Monday, September 24, 2018
Rules, Guidelines, and Just Plain Bad Advice by Lynda Dietz, Editor
In the writing world, there is always someone pointing to this rule or that one, telling us to ALWAYS do this or NEVER do that. Even among editors, you can get fifty different opinions from forty different people—statistically impossible? Never say never—on how to properly edit a passage.
That alone is a prime example of why it’s important to know the real rules (yes, there are some) and the guidelines that are misinterpreted as unbreakable commandments. What makes people stifle their creativity based on a misunderstanding?
The writing world is made up, for the most part, of people who want to be successful, whether that means becoming obnoxiously rich and famous, typing “THE END” after working on a story for years, selling enough books each month to afford extra things, or quitting their day job because they can earn enough to live on, even if they’re not famous.
Those who want to write a good story and perhaps be commercially successful tend to look at what other successful people have done, and use that as a guideline. Guidelines are great. I love guidelines! They give a big-picture sense of what can be achieved if certain other conditions are met. Good advice is known as good advice for a reason, right?
The problem comes in when the good advice is repeated often enough out of context that it becomes known as a rule, or a set of rules. Perhaps even unbreakable, never-do-this-or-you’re-not-a-real-author kind of rules. And those are just plain bad.
The recipient often takes that WWA and repeats it to someone else. Before you know it, all kinds of people are quoting a rule that isn’t a rule, and they’re ready to arm-wrestle anyone who dares to call them out on it. Such a violent sport sometimes, being a writer.
Think about these bits of writing advice you may have heard, masquerading as hard & fast rules:
1. Get rid of all your adverbs
2. Never end a sentence with a preposition
3. Always write in complete sentences
4. Never use contractions
5. Never use semicolons in fiction
6. Always remove the passive voice
7. “Said” is boring and you need to spice things up
The above examples are valid advice sometimes. But they shouldn’t be confused with actual rules, and nobody should be made to feel bad about themselves if they don’t follow that advice. Here are some reasons why it may be given:
1. Adverbs can be overused as a crutch by some who haven’t yet gotten the hang of showing v. telling. Let’s assume those forty editors mentioned earlier have forty writer friends. Write “he spoke angrily” and ask what they picture when they read those words. Some may picture shouting; some may envision speaking through gritted teeth; some may hear a voice getting more shrill with each word. If you show those actions, the reader gets the clear idea that the speaker is angry, the type of anger that’s happening, and the adverb “angrily” is unnecessary. But guess what? Adverbs are real words and sometimes they’re the exact word you’re looking for, so go ahead and use it. Just find that balance between “overuse” and “completely forbidden.”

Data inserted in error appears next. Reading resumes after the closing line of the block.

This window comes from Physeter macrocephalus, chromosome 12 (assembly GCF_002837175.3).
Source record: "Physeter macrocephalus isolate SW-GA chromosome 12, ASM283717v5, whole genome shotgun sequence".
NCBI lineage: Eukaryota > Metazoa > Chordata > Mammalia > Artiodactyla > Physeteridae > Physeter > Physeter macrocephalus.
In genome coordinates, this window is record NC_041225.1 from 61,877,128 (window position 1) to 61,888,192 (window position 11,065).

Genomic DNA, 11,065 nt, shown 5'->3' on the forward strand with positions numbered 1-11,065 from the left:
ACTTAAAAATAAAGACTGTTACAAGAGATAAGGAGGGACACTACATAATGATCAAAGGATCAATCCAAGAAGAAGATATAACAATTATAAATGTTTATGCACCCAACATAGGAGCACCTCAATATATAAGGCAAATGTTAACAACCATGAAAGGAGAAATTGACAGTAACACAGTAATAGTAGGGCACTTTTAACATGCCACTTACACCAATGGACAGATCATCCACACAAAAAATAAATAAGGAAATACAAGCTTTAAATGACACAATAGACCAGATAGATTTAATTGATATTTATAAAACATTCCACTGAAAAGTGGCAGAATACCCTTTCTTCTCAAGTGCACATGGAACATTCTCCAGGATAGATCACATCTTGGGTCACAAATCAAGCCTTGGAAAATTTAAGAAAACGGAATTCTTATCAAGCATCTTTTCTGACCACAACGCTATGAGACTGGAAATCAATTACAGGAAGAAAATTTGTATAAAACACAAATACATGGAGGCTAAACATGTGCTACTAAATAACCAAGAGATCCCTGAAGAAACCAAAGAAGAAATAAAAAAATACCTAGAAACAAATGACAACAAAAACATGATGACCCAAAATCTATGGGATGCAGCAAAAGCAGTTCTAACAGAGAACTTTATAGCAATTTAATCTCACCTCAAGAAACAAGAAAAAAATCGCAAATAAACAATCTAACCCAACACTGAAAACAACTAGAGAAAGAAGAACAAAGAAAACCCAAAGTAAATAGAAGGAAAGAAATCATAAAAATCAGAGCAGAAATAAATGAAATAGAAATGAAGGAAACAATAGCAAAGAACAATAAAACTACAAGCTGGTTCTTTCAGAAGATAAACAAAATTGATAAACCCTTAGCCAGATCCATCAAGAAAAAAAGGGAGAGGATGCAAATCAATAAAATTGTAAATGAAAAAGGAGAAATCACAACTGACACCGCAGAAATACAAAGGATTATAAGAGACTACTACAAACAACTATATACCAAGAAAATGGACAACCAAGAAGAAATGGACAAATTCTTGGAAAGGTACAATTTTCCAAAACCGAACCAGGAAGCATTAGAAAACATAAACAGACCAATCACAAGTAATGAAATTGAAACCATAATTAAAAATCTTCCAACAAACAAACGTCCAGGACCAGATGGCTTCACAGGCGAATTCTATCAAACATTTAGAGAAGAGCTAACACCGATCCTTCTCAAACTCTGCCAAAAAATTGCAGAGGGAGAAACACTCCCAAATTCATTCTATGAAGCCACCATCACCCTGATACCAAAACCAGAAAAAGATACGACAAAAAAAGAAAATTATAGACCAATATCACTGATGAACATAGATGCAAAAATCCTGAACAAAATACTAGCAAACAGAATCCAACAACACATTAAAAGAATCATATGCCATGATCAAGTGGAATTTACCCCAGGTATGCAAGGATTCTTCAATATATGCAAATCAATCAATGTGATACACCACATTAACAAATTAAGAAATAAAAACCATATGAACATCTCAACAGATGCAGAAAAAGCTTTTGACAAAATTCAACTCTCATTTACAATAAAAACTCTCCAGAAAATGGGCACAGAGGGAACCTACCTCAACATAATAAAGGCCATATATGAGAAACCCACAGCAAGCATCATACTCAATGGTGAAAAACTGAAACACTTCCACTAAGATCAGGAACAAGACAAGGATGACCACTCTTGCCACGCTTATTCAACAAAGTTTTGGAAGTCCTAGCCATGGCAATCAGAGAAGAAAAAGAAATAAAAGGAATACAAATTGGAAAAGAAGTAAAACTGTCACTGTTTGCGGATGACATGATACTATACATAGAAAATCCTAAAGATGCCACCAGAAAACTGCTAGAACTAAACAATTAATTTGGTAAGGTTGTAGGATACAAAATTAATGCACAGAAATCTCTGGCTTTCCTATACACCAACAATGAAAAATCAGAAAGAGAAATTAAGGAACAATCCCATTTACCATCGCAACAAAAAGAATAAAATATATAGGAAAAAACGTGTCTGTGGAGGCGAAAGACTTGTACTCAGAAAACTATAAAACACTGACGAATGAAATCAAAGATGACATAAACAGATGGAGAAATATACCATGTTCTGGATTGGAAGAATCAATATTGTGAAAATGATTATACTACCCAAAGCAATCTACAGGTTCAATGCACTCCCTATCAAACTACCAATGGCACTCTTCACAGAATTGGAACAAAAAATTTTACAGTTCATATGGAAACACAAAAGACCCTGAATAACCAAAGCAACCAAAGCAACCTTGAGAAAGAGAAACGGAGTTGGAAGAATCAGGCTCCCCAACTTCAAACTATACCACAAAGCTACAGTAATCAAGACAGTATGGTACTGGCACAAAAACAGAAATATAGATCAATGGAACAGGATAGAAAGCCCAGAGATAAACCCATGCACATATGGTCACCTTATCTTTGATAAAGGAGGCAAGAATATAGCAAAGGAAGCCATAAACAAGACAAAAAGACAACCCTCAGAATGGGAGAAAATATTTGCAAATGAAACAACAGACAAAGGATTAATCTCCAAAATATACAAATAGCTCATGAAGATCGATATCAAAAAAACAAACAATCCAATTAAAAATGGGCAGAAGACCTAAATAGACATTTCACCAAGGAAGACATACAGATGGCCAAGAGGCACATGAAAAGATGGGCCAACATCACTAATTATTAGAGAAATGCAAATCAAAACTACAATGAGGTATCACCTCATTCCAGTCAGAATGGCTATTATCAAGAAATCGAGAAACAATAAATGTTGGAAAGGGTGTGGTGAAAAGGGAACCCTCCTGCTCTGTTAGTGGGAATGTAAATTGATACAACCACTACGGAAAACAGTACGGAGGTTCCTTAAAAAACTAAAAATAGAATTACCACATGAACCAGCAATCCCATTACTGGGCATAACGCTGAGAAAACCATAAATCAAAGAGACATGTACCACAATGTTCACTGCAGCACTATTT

2. Terminal prepositions. This not-a-rule goes back centuries to a talented but overblown poet who gave an opinion once, and everyone taught it as a commandment from that point forward. It’s fine if you end with them, and it’s fine if you don’t. Just don’t try to wrangle your words into a mess of a sentence to avoid it.
3. Pfft. That’s my opinion of this one. Always writing in complete sentences is for schoolchildren who are learning the structure of the sentence. It’s not always practical in real life, and it kills any impact a writer may be trying to make, whether for shock value or merely for emphasis. She opened the door to the kitchen and gasped. Blood. No—cherry pie, everywhere. The floor. The cabinets. The walls. And . . . the curtains? The black Lab puppy sat in silence, facing the corner, head down. Complete sentences would make this sound like a children’s book. They’re not bad, and most of your sentences will be unfragmented, independent clauses. But don’t stress the ones that aren’t, if you’ve done it on purpose.
The list goes on. Knowledge is different from wisdom. Knowing the rules so you can break them for effect is great. Knowing when your rule isn’t even a rule at all is even better.
Find Lynda here:
Instagram - @easyreaderediting
Twitter - @LyndaDietz4